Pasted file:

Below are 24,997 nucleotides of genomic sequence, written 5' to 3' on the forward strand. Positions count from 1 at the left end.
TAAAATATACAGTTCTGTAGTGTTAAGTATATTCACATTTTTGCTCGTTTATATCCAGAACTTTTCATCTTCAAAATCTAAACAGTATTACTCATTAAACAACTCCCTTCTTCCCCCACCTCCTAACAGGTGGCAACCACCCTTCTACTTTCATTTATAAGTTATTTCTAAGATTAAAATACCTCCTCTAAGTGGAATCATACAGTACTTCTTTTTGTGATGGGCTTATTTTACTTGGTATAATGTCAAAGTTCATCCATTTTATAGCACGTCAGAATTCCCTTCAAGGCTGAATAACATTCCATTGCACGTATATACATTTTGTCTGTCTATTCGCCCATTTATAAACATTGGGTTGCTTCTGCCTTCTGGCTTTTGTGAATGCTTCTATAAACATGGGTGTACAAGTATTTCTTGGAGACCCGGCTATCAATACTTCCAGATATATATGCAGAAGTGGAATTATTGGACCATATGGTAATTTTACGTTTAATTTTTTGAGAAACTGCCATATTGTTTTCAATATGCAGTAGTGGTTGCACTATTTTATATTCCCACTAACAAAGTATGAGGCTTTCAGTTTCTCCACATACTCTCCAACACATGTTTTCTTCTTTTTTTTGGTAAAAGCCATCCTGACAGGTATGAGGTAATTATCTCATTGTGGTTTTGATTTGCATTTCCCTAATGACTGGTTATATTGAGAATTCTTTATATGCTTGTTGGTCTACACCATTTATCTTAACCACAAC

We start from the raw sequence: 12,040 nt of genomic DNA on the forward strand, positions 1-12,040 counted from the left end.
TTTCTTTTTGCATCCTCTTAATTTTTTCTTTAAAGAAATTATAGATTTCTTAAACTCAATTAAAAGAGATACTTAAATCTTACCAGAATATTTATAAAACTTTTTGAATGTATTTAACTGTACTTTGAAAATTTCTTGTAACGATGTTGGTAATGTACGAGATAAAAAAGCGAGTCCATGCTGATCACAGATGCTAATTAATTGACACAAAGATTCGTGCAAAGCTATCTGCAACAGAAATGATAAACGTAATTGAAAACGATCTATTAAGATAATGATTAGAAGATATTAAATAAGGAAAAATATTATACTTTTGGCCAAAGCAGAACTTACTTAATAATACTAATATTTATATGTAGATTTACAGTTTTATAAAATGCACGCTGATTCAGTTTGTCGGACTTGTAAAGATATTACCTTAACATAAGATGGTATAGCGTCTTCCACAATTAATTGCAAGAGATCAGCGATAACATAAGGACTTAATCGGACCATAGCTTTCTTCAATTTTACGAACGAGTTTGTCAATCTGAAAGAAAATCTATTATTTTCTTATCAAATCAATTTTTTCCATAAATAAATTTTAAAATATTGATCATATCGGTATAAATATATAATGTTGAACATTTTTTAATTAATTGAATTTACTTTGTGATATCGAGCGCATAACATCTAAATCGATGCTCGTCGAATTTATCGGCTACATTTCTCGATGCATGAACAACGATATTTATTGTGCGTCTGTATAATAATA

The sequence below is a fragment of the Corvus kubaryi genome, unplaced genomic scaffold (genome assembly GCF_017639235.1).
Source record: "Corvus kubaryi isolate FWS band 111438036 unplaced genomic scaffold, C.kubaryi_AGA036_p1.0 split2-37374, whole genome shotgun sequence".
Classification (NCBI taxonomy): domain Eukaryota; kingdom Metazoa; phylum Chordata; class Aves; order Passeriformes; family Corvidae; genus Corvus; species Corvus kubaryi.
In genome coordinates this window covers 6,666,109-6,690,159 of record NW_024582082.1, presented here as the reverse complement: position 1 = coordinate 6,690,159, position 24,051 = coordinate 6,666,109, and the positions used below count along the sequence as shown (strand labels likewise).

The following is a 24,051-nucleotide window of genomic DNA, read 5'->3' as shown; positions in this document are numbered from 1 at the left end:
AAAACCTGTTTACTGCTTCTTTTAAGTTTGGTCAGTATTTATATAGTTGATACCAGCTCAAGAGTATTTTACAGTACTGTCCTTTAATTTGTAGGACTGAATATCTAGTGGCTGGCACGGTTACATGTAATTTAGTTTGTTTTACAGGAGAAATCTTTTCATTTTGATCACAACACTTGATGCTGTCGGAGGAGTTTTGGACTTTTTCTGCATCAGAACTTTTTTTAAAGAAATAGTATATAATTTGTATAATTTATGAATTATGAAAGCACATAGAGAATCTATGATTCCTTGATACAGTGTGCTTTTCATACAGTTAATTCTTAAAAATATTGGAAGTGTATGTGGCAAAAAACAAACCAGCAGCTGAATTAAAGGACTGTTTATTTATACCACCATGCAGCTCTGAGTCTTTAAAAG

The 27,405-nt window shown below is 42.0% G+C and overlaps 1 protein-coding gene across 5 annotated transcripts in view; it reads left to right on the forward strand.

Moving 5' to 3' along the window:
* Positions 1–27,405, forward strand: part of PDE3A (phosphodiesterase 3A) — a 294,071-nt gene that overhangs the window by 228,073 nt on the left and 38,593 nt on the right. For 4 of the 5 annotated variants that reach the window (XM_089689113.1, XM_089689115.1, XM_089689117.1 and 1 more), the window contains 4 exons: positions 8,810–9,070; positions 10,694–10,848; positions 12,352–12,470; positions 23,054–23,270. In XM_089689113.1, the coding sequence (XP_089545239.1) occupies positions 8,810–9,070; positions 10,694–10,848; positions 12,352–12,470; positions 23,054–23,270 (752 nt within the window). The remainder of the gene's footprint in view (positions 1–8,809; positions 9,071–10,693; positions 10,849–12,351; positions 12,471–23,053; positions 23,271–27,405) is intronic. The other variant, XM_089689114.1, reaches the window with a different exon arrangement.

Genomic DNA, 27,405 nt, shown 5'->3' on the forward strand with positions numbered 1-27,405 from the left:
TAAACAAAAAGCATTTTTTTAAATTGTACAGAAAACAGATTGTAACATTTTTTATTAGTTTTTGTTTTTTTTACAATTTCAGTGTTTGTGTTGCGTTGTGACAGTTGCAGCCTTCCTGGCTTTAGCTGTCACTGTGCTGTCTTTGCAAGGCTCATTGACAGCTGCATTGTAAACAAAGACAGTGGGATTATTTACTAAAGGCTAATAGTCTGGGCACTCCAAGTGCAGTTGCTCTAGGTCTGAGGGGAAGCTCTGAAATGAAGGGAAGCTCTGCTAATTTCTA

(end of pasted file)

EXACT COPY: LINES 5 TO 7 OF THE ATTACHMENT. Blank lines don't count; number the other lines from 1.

The sequence below is a fragment of the Corvus kubaryi genome, unplaced genomic scaffold (genome assembly GCF_017639235.1).
Source record: "Corvus kubaryi isolate FWS band 111438036 unplaced genomic scaffold, C.kubaryi_AGA036_p1.0 split2-37374, whole genome shotgun sequence".
Classification (NCBI taxonomy): domain Eukaryota; kingdom Metazoa; phylum Chordata; class Aves; order Passeriformes; family Corvidae; genus Corvus; species Corvus kubaryi.